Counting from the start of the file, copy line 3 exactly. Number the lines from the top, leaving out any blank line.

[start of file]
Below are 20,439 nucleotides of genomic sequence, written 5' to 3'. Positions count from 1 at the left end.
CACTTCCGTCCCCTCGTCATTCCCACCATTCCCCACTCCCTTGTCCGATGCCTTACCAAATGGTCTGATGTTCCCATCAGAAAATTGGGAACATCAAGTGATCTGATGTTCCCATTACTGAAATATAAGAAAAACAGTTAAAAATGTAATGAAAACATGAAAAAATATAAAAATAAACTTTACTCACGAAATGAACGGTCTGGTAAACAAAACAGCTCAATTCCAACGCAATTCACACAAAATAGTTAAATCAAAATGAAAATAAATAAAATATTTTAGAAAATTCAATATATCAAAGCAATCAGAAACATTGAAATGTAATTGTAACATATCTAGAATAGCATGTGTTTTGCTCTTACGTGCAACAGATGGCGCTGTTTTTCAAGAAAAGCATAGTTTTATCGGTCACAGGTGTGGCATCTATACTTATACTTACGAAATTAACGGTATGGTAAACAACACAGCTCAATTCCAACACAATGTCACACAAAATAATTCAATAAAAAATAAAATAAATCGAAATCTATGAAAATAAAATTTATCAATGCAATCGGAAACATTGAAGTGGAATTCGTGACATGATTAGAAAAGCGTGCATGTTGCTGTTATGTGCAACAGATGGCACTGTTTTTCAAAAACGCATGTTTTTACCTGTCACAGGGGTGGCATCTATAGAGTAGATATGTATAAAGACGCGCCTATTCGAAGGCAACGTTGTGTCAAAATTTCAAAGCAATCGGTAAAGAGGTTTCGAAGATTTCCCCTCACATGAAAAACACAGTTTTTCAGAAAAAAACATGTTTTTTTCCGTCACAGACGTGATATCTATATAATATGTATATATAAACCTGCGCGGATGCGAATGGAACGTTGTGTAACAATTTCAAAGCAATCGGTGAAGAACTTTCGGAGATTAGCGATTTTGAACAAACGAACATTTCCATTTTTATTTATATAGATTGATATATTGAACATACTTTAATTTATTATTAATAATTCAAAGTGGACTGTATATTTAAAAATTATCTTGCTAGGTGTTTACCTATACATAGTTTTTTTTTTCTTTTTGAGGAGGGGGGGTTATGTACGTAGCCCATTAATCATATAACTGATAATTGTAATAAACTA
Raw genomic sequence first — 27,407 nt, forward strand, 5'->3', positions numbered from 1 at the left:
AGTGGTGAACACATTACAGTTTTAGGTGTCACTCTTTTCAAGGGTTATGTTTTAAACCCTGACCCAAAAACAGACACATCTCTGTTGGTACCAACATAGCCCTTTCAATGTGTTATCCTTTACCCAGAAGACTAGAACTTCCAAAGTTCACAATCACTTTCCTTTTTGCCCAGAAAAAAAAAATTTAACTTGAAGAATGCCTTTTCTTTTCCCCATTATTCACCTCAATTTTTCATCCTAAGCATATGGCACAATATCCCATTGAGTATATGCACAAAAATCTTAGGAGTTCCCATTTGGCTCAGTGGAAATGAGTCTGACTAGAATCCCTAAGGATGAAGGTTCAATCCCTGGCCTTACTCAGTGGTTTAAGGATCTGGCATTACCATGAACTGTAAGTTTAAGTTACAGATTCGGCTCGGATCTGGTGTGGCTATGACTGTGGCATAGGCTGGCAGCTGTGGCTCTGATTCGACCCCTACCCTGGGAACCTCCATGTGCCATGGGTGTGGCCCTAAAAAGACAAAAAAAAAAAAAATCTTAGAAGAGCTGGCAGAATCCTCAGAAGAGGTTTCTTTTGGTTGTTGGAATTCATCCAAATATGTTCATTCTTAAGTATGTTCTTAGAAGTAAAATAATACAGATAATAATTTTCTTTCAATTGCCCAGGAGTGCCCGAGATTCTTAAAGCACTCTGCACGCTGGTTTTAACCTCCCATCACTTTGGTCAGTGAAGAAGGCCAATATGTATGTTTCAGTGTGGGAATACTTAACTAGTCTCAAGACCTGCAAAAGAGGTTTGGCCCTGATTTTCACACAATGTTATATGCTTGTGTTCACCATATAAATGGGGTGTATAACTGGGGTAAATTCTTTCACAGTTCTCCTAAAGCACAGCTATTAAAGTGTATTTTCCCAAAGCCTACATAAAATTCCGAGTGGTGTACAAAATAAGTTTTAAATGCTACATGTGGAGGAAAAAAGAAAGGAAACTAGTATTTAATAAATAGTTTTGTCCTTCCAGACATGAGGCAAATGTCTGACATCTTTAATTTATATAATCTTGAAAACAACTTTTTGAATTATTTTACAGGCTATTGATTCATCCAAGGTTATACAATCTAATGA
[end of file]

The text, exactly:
Raw genomic sequence first — 27,407 nt, forward strand, 5'->3', positions numbered from 1 at the left: